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Berkshire Hathaway
P/Book Ratio Thoughts

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By Tode
January 19, 2010

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This chart compares Berkshire's stock performance to the S&P 500 from 1977-2009. Berkshire's average annual gain during that span was 27.7%, versus 8.8% for the S&P.

As we all know, the story has been different recently. Last year, Berkshire was up 2.7% compared to the S&P up 23.5%. The P/Book ratio at the end of 2009 was somewhere around 1.2x. The last time Berkshire closed the year at a price of 1.2x book was in 1987, when a share sold for $2,950.

Anybody who bought then enjoyed a nice double dip during the years to come as book value compounded rapidly and the P/Book ratio expanded. Looking at year-end P/Book ratios, the peak was in 1995 at 2.2x book. In 1994 and 2001, 2.0x. Those three years were the only ones where we closed the year at 2.0x or better.

As recently as 2007, we closed the year at 1.8x. But by the end of 2008 it had dropped to 1.4x, and now even that poor chump who bought in 1987 at 1.2x is back to where he started. Sure, he paid $2,950 and rode it to $99,200, multiplying his money 34-fold. But that's because book value increased 34-fold. In terms of the P/Book ratio, he has now gone full circle. Life is hard.

The P/Book ratio, of course, is a simple way to summarize the consensus expectation for future growth. Measured by that yardstick, the consensus expectation for Berkshire's future growth is the same today as it was at the end of 1987. As it turned out, the consensus then was spectacularly wrong. The question we all want to answer is whether today's ratio also is wrong.

Well....you tell me Berkshire's book value 22 years from now and I'll tell you the answer.

Everybody knows that Berkshire is too damn big and its top management is too damn old. Book value growth during the last ten years already has slowed down to around 8% annually. In the good old days from 1979-1999, book value went from $335 to $37,987. The math was easy. As a rule of thumb, you could add a zero every ten years. But that was then.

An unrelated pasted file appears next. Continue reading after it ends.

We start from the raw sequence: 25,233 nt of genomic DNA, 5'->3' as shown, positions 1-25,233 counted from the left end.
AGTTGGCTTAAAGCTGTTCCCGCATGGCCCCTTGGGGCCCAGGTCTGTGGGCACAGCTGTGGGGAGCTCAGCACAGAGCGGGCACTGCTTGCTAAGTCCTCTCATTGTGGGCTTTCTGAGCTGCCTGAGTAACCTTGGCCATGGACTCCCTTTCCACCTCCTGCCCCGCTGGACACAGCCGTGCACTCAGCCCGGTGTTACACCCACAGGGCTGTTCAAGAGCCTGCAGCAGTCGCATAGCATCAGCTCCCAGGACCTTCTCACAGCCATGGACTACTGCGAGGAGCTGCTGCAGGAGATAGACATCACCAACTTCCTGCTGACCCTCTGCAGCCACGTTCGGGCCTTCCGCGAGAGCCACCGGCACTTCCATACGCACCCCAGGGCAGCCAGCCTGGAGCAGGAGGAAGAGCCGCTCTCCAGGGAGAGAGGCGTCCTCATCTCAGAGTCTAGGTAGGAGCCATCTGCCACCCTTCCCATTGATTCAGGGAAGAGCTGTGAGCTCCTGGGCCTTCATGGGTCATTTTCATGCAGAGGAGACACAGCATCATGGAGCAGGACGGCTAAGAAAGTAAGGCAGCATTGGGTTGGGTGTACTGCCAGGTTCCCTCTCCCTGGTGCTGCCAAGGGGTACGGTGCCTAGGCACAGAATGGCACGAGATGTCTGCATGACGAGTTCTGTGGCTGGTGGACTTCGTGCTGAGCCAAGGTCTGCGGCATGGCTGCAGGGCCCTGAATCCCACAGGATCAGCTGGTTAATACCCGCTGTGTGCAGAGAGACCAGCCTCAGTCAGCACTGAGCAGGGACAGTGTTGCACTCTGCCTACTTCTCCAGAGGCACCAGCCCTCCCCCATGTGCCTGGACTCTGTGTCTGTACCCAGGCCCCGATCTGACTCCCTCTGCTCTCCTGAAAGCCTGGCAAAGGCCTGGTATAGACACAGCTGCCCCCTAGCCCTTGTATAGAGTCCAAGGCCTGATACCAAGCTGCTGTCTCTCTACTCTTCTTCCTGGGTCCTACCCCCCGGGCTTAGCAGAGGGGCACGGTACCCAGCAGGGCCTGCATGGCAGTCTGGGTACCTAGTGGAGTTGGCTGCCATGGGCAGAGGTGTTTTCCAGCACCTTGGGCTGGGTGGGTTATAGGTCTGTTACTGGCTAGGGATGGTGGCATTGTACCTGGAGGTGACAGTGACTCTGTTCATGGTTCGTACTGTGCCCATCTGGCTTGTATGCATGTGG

In June of 2006, WEB announced his gift to the Gates Foundation. The stock then was selling for between $91-92K/sh. That was just under 1.5x book value at the time. WEB said:

"I regard Berkshire as an ideal asset to underpin the long-term well-being of a foundation. The company has a multitude of diversified and powerful streams of earnings, Gibraltar-like financial strength, and a deeply-embedded culture of acting in the best interests of shareholders. Outstanding managers are available to succeed me. I expect Berkshire to become ever-stronger and more profitable as it makes new acquisitions and expands present businesses."

He also said that although his annual number of shares donated would decrease by 5% each year, "I believe that you can reasonably expect the value of Berkshire shares to increase, in an irregular manner, by an amount that more than compensate for the decline in the number of shares that will be distributed."

In other words, he projected an annual price increase of more than 5%. He added: